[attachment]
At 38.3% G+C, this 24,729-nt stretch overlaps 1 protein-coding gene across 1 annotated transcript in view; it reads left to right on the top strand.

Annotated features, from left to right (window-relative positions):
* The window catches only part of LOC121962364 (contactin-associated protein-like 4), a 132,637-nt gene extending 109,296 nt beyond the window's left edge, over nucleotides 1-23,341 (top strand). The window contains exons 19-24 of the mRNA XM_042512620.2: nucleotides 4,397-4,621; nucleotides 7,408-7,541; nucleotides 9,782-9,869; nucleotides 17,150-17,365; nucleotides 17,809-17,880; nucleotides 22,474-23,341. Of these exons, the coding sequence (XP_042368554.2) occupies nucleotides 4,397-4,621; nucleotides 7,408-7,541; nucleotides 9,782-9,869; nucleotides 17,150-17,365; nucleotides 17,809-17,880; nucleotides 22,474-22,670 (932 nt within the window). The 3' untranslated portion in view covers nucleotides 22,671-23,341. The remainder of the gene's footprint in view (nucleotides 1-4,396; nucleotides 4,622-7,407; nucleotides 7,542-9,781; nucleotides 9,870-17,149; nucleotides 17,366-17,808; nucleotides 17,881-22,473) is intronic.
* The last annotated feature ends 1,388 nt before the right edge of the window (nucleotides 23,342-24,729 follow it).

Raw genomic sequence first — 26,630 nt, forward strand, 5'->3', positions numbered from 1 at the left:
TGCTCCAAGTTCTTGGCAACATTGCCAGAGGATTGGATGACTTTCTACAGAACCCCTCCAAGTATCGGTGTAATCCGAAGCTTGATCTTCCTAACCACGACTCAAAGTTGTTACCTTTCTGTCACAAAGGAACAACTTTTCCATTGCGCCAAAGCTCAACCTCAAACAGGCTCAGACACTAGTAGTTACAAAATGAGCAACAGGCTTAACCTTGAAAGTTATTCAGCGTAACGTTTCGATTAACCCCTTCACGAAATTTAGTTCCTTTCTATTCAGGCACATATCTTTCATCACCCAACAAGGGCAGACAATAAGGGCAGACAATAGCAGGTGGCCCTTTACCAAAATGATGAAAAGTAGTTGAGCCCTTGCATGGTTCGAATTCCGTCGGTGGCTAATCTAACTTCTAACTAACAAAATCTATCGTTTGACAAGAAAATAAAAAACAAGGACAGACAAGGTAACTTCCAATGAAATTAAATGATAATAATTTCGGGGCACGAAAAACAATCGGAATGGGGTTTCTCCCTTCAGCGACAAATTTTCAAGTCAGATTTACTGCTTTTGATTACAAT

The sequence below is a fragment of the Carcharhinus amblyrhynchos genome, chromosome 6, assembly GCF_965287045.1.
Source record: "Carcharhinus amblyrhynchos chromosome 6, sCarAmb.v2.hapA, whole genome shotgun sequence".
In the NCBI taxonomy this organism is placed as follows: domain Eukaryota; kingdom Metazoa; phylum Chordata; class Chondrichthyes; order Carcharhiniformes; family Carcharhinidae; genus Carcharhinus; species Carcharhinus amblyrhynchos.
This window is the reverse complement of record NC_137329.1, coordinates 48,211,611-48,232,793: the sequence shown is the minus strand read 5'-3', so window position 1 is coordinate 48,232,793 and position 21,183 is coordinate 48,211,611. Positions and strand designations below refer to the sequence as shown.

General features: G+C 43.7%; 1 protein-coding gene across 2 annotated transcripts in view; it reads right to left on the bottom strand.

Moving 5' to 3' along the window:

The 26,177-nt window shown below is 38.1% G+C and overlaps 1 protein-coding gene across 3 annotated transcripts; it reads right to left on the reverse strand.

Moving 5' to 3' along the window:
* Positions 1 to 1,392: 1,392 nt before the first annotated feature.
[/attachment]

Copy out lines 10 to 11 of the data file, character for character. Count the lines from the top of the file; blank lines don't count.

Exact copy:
This window is the reverse complement of record NC_137329.1, coordinates 48,211,611-48,232,793: the sequence shown is the minus strand read 5'-3', so window position 1 is coordinate 48,232,793 and position 21,183 is coordinate 48,211,611. Positions and strand designations below refer to the sequence as shown.

General features: G+C 43.7%; 1 protein-coding gene across 2 annotated transcripts in view; it reads right to left on the bottom strand.